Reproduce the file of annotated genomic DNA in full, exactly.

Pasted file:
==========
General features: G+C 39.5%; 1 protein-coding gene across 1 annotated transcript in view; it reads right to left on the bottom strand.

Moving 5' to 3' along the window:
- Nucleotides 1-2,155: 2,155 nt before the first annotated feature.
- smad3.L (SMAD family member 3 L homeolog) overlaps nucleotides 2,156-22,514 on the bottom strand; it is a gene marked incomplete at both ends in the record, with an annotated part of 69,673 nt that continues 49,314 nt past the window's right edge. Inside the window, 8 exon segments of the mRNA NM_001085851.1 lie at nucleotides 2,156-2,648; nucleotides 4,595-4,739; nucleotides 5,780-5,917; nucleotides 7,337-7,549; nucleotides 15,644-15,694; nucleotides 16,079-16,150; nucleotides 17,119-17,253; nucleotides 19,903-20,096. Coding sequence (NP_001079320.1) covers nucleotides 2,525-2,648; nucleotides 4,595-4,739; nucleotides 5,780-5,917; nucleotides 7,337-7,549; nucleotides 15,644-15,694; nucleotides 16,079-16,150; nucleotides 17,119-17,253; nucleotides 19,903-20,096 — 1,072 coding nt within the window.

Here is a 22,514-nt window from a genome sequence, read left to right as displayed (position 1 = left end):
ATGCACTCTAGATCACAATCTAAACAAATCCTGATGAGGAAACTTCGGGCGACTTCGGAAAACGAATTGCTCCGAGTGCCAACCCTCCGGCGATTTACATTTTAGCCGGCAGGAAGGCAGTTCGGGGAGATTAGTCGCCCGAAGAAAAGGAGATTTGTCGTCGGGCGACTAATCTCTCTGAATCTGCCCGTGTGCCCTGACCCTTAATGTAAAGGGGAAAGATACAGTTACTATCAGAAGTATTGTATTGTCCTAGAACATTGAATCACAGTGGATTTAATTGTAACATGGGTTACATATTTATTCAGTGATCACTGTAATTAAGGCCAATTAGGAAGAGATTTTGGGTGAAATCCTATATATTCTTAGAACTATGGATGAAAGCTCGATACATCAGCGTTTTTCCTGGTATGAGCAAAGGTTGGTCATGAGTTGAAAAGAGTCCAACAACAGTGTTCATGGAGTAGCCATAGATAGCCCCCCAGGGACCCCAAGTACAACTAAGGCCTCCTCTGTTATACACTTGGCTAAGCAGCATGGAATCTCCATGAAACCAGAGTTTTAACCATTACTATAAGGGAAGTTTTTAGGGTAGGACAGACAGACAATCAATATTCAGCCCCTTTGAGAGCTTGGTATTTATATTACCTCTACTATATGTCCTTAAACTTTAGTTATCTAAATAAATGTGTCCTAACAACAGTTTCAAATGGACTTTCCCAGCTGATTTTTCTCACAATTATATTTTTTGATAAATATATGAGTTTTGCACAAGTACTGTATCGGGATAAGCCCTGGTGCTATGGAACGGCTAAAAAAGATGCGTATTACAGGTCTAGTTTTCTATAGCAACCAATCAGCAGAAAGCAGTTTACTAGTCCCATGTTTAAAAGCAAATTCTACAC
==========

General features: G+C 39.5%; 1 protein-coding gene across 1 annotated transcript in view; it reads right to left on the bottom strand.

Moving 5' to 3' along the window:
- Nucleotides 1-2,155: 2,155 nt before the first annotated feature.
- smad3.L (SMAD family member 3 L homeolog) overlaps nucleotides 2,156-22,514 on the bottom strand; it is a gene marked incomplete at both ends in the record, with an annotated part of 69,673 nt that continues 49,314 nt past the window's right edge. Inside the window, 8 exon segments of the mRNA NM_001085851.1 lie at nucleotides 2,156-2,648; nucleotides 4,595-4,739; nucleotides 5,780-5,917; nucleotides 7,337-7,549; nucleotides 15,644-15,694; nucleotides 16,079-16,150; nucleotides 17,119-17,253; nucleotides 19,903-20,096. Coding sequence (NP_001079320.1) covers nucleotides 2,525-2,648; nucleotides 4,595-4,739; nucleotides 5,780-5,917; nucleotides 7,337-7,549; nucleotides 15,644-15,694; nucleotides 16,079-16,150; nucleotides 17,119-17,253; nucleotides 19,903-20,096 — 1,072 coding nt within the window.

Here is a 22,514-nt window from a genome sequence, read left to right as displayed (position 1 = left end):
ATGCACTCTAGATCACAATCTAAACAAATCCTGATGAGGAAACTTCGGGCGACTTCGGAAAACGAATTGCTCCGAGTGCCAACCCTCCGGCGATTTACATTTTAGCCGGCAGGAAGGCAGTTCGGGGAGATTAGTCGCCCGAAGAAAAGGAGATTTGTCGTCGGGCGACTAATCTCTCTGAATCTGCCCGTGTGCCCTGACCCTTAATGTAAAGGGGAAAGATACAGTTACTATCAGAAGTATTGTATTGTCCTAGAACATTGAATCACAGTGGATTTAATTGTAACATGGGTTACATATTTATTCAGTGATCACTGTAATTAAGGCCAATTAGGAAGAGATTTTGGGTGAAATCCTATATATTCTTAGAACTATGGATGAAAGCTCGATACATCAGCGTTTTTCCTGGTATGAGCAAAGGTTGGTCATGAGTTGAAAAGAGTCCAACAACAGTGTTCATGGAGTAGCCATAGATAGCCCCCCAGGGACCCCAAGTACAACTAAGGCCTCCTCTGTTATACACTTGGCTAAGCAGCATGGAATCTCCATGAAACCAGAGTTTTAACCATTACTATAAGGGAAGTTTTTAGGGTAGGACAGACAGACAATCAATATTCAGCCCCTTTGAGAGCTTGGTATTTATATTACCTCTACTATATGTCCTTAAACTTTAGTTATCTAAATAAATGTGTCCTAACAACAGTTTCAAATGGACTTTCCCAGCTGATTTTTCTCACAATTATATTTTTTGATAAATATATGAGTTTTGCACAAGTACTGTATCGGGATAAGCCCTGGTGCTATGGAACGGCTAAAAAAGATGCGTATTACAGGTCTAGTTTTCTATAGCAACCAATCAGCAGAAAGCAGTTTACTAGTCCCATGTTTAAAAGCAAATTCTACAC